The American Civil Liberties Union of Wisconsin applauds today’s move by state legislators to request action from the U.S. Attorney General Eric Holder to “use the full weight of the Justice Department to take legal action, as authorized under Section 2 of the Voting Rights Act, to ensure that the right of Wisconsin citizens to vote is not abridged or denied on the basis of race or color. Signed by Governor Walker on May 25, 2011, Wisconsin’s requirement to show one of a limited number of government-issued, photo identification to vote will cause confusion at the polls and disfranchise elderly, disabled, veteran, student and minority voters.
“Today’s letter from state legislators echoes the call to action the American Civil Liberties Union has made to the U.S. Attorney General’s office since July 2011. Since then, the ACLU has delivered over 75,000 letters to Holder on this issue,” said ACLU of Wisconsin Communications Director Stacy Harbaugh. “The ACLU has taken legal action in Wisconsin and across the country to stop a new wave of voter suppression laws. It is time for U. S. Attorney General Holder to connect the dots between Wisconsin’s restrictive voter ID law and discrimination against citizens who face barriers to participating in our democracy.”
On December 13, 2011, the ACLU of Wisconsin, the national American Civil Liberties Union, and the National Law Center on Homelessness & Poverty filed a lawsuit in federal court charging that Wisconsin’s voter ID law is unconstitutional and will deprive citizens of their basic right to vote. The lawsuit is the only active federal challenge against a voter ID law, the most common type of legislation that is part of a nationwide attack on the right to vote.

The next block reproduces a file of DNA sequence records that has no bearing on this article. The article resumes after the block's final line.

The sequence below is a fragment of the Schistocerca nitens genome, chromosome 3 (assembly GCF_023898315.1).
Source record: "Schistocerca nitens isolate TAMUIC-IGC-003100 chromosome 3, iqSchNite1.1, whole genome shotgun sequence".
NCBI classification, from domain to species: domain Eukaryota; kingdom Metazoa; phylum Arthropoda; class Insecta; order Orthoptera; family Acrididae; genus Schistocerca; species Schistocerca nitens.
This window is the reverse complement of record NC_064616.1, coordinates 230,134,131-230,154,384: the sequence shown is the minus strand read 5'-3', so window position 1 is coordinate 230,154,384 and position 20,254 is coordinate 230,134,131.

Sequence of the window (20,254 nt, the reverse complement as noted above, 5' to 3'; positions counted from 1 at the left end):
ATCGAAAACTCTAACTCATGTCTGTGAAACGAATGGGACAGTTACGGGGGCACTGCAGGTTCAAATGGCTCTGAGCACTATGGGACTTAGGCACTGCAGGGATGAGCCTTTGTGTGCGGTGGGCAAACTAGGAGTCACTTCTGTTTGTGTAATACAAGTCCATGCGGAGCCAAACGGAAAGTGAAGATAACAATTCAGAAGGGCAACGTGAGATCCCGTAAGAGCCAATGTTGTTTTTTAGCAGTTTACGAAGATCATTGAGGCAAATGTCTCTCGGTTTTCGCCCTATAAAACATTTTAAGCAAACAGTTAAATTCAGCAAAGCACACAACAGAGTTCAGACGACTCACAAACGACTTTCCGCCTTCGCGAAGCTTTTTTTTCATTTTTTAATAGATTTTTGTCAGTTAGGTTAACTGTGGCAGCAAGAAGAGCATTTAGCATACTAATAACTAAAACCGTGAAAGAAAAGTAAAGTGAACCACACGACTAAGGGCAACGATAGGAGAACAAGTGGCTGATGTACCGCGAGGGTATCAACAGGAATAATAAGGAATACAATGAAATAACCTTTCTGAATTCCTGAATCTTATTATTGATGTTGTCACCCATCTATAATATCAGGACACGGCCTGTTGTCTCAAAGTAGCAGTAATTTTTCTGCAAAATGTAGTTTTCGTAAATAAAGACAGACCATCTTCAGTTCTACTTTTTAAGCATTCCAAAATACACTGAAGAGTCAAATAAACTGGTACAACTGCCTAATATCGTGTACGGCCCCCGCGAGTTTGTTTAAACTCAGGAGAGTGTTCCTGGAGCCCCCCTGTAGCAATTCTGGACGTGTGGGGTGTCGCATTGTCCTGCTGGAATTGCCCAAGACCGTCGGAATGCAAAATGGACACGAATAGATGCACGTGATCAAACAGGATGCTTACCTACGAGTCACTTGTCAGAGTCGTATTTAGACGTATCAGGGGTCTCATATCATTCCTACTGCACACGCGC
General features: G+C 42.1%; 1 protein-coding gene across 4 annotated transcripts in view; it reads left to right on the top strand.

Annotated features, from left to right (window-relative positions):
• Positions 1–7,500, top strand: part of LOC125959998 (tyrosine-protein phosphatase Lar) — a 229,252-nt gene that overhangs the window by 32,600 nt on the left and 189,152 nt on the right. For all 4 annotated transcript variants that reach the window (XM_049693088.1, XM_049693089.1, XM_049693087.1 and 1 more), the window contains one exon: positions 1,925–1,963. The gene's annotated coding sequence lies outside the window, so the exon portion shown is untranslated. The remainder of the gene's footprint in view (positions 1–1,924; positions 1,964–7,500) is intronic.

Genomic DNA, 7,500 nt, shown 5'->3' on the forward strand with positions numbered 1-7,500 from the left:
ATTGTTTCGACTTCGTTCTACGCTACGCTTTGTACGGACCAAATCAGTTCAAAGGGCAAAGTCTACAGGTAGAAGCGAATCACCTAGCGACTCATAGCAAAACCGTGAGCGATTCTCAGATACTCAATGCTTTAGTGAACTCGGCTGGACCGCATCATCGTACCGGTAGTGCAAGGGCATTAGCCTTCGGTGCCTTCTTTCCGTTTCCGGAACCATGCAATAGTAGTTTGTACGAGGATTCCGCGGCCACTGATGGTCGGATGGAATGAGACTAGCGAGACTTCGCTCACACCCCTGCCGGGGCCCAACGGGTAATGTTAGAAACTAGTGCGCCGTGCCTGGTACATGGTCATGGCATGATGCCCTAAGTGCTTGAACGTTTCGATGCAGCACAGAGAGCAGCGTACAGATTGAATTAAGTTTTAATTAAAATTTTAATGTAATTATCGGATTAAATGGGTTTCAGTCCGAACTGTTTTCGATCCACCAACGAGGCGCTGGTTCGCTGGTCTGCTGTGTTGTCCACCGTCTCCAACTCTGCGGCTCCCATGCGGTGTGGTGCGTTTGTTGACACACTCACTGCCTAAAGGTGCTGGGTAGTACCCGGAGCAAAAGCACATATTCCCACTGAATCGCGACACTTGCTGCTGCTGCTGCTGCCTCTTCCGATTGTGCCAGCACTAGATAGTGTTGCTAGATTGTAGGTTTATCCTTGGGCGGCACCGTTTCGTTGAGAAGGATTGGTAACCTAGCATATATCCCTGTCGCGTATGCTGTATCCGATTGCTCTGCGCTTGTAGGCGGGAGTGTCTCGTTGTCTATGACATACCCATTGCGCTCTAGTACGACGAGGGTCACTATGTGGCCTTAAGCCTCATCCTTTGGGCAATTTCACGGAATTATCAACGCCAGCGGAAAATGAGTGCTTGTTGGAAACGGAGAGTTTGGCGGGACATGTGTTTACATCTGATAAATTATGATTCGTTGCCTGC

The complaint says that allowing only certain types of photo ID imposes a severe burden on the right to vote in violation of the Equal Protection Clause of the 14th Amendment. It also states that the law violates the 24th and 14th amendments because it effectively imposes an unconstitutional poll tax. The lawsuit was filed on the same day that AG Holder spoke at the Lyndon B. Johnson Library in Austin about the legacy of the Voting Rights Act of 1965 and the continued importance of ensuring all citizens’ access to the ballot box without barriers.
In addition to Wisconsin, six other states recently passed voter ID laws: Alabama, Kansas, Rhode Island, South Carolina, Tennessee and Texas. Other voter suppression measures that have been enacted nationwide include limiting the early voting period, eliminating same-day or Election Day registration, and restrictions on those who help register people to vote. The ACLU has also submitted comment letters to the U.S. Department of Justice regarding discriminatory voting laws in South Carolina and Texas. The ACLU intervened in court cases in which North Carolina, Alabama and most recently Arizona are challenging the constitutionality of the Voting Rights Act. The ACLU filed a motion to intervene in a similar case in Georgia.
Attorneys involved in the challenge to Wisconsin’s voter ID law include Jon Sherman, Laughlin McDonald and Nancy Abudu of the ACLU Voting Rights Project, Larry Dupuis and Karyn Rotker of the ACLU of Wisconsin and Heather Johnson and Karen Cunningham of the National Law Center on Homelessness & Poverty.
To read a copy of the complaint, go to: www.aclu.org/voting-rights/frank-v-walker-complaint
To read stories about the plaintiffs in the Wisconsin voter ID challenge, visit: http://www.aclu.org/voting-rights/frank-v-walker-fighting-voter-suppression-wisconsin
If you or someone you know will not be able to vote next year due to Wisconsin’s restrictive Voter ID law, share the story with the ACLU of Wisconsin. Download our feedback form online.
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